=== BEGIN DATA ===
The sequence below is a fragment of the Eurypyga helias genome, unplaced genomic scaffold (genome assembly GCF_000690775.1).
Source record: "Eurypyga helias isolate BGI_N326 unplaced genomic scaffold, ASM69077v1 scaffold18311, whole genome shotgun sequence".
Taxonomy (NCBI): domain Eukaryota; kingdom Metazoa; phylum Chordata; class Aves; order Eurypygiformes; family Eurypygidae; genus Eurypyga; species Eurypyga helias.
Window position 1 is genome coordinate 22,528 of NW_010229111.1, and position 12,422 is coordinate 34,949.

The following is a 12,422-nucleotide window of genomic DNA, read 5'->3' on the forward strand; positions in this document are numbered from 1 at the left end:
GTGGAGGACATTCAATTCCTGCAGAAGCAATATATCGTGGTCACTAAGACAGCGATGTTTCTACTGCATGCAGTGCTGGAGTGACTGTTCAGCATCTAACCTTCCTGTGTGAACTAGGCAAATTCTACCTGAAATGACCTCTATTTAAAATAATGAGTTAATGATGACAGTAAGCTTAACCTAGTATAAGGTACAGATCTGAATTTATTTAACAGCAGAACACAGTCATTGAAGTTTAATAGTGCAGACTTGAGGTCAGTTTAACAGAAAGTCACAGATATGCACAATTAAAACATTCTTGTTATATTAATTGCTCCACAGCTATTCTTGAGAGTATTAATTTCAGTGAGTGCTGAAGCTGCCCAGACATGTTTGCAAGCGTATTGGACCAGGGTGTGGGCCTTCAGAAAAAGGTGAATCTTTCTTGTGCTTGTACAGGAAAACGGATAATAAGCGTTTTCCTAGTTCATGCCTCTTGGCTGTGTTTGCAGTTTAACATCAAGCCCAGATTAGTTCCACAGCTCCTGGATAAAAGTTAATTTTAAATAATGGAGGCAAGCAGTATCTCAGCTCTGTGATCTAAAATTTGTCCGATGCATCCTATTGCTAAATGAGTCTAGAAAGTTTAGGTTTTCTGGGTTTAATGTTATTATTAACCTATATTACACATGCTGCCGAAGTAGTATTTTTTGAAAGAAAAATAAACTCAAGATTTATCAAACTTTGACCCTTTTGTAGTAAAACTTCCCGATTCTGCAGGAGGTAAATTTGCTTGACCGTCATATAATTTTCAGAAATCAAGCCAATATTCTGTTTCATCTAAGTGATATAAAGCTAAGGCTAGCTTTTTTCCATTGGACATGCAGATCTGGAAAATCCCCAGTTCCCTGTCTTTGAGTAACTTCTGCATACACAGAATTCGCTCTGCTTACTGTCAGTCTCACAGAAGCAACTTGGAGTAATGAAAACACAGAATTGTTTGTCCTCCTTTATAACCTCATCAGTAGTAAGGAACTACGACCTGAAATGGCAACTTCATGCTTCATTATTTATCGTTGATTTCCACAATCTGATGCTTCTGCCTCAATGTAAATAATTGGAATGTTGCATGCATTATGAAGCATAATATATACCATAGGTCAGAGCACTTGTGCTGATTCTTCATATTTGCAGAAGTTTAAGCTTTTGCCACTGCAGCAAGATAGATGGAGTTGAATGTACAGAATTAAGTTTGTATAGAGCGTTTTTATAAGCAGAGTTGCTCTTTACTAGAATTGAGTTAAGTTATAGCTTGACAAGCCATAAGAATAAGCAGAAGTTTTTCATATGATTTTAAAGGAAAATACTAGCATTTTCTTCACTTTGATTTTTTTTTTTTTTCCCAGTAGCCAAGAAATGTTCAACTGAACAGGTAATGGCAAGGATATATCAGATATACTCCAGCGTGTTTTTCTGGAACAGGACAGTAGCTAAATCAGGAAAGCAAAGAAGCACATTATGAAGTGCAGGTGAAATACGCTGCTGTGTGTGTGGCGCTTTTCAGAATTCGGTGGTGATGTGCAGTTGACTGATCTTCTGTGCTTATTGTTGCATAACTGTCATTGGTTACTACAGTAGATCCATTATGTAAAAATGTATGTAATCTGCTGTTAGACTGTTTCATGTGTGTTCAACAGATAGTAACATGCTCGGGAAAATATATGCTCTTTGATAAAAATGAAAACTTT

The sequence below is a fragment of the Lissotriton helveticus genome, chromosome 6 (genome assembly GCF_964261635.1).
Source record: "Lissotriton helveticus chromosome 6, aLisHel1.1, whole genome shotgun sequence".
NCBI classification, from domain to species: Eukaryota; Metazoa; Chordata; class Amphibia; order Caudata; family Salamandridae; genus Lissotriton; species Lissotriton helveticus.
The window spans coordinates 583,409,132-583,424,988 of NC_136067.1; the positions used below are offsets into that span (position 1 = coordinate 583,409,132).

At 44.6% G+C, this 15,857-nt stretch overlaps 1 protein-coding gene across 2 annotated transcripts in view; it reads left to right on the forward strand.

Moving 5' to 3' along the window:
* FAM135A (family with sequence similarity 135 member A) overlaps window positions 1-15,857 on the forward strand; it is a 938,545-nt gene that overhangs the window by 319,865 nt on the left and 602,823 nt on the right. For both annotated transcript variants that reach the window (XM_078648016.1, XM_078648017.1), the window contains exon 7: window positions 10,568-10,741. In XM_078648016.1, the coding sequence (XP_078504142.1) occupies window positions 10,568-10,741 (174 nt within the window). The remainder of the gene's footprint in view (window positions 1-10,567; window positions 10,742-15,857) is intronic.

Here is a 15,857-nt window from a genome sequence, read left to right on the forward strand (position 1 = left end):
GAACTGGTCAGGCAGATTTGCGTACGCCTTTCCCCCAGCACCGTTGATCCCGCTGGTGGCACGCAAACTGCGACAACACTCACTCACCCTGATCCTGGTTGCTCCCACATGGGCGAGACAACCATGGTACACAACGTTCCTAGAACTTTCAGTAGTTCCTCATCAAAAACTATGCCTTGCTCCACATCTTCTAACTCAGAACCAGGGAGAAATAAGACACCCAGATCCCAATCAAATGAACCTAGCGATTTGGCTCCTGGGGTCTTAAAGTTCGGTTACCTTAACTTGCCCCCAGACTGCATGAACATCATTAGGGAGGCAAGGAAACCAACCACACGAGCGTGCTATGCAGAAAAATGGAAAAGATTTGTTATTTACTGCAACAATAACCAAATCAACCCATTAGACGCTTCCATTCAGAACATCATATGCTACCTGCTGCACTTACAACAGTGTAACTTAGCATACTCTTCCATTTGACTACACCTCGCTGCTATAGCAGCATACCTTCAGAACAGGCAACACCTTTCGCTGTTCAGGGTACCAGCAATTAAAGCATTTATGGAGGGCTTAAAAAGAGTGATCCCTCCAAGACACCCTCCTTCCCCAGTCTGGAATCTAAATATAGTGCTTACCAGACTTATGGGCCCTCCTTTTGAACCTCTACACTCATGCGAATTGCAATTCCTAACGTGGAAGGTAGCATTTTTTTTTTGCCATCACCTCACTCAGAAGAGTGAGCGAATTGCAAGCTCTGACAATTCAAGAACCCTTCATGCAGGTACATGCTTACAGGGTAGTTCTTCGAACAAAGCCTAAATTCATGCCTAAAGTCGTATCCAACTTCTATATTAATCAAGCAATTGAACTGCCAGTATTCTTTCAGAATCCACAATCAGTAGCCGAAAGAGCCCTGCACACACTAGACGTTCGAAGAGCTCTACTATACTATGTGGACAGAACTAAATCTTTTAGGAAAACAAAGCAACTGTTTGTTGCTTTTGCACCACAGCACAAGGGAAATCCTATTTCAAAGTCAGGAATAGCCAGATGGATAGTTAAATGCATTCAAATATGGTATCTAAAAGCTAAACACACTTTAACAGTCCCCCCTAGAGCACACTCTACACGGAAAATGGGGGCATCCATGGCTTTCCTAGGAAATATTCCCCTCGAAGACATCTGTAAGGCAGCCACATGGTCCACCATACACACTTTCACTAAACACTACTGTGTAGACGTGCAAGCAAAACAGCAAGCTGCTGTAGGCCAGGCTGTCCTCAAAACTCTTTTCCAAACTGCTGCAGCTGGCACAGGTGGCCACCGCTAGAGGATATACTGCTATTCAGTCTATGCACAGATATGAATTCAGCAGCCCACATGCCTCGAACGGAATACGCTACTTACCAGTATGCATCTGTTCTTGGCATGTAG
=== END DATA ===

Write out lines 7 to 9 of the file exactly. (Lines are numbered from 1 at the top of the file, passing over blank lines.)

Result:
The sequence below is a fragment of the Lissotriton helveticus genome, chromosome 6 (genome assembly GCF_964261635.1).
Source record: "Lissotriton helveticus chromosome 6, aLisHel1.1, whole genome shotgun sequence".
NCBI classification, from domain to species: Eukaryota; Metazoa; Chordata; class Amphibia; order Caudata; family Salamandridae; genus Lissotriton; species Lissotriton helveticus.